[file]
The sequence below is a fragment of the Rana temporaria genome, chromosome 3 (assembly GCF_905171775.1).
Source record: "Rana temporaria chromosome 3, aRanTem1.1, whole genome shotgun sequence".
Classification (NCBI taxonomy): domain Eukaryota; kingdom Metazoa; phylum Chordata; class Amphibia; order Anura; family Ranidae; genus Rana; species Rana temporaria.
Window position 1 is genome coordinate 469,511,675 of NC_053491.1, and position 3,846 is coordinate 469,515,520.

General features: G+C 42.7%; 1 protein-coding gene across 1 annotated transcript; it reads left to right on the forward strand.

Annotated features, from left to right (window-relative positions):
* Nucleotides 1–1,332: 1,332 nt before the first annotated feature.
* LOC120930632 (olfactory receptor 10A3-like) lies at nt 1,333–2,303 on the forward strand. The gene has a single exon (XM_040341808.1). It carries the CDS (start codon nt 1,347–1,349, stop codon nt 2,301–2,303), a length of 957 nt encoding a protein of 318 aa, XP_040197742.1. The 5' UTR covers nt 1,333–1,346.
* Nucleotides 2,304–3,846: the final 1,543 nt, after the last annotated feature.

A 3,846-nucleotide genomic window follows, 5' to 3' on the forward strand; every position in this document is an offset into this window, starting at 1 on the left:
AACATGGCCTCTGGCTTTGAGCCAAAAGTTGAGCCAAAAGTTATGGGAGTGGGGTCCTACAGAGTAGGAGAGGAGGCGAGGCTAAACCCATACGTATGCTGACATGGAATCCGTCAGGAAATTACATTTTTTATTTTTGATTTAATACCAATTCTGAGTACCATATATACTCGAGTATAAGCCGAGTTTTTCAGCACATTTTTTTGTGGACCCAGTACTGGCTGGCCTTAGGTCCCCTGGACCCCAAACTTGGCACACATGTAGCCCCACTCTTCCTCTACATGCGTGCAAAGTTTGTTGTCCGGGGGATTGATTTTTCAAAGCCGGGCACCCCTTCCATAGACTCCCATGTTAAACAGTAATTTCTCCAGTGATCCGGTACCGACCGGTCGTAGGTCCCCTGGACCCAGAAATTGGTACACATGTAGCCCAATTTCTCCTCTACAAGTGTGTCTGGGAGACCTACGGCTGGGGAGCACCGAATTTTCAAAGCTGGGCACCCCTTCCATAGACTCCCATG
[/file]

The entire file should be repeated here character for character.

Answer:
The sequence below is a fragment of the Rana temporaria genome, chromosome 3 (assembly GCF_905171775.1).
Source record: "Rana temporaria chromosome 3, aRanTem1.1, whole genome shotgun sequence".
Classification (NCBI taxonomy): domain Eukaryota; kingdom Metazoa; phylum Chordata; class Amphibia; order Anura; family Ranidae; genus Rana; species Rana temporaria.
Window position 1 is genome coordinate 469,511,675 of NC_053491.1, and position 3,846 is coordinate 469,515,520.

General features: G+C 42.7%; 1 protein-coding gene across 1 annotated transcript; it reads left to right on the forward strand.

Annotated features, from left to right (window-relative positions):
* Nucleotides 1–1,332: 1,332 nt before the first annotated feature.
* LOC120930632 (olfactory receptor 10A3-like) lies at nt 1,333–2,303 on the forward strand. The gene has a single exon (XM_040341808.1). It carries the CDS (start codon nt 1,347–1,349, stop codon nt 2,301–2,303), a length of 957 nt encoding a protein of 318 aa, XP_040197742.1. The 5' UTR covers nt 1,333–1,346.
* Nucleotides 2,304–3,846: the final 1,543 nt, after the last annotated feature.

A 3,846-nucleotide genomic window follows, 5' to 3' on the forward strand; every position in this document is an offset into this window, starting at 1 on the left:
AACATGGCCTCTGGCTTTGAGCCAAAAGTTGAGCCAAAAGTTATGGGAGTGGGGTCCTACAGAGTAGGAGAGGAGGCGAGGCTAAACCCATACGTATGCTGACATGGAATCCGTCAGGAAATTACATTTTTTATTTTTGATTTAATACCAATTCTGAGTACCATATATACTCGAGTATAAGCCGAGTTTTTCAGCACATTTTTTTGTGGACCCAGTACTGGCTGGCCTTAGGTCCCCTGGACCCCAAACTTGGCACACATGTAGCCCCACTCTTCCTCTACATGCGTGCAAAGTTTGTTGTCCGGGGGATTGATTTTTCAAAGCCGGGCACCCCTTCCATAGACTCCCATGTTAAACAGTAATTTCTCCAGTGATCCGGTACCGACCGGTCGTAGGTCCCCTGGACCCAGAAATTGGTACACATGTAGCCCAATTTCTCCTCTACAAGTGTGTCTGGGAGACCTACGGCTGGGGAGCACCGAATTTTCAAAGCTGGGCACCCCTTCCATAGACTCCCATG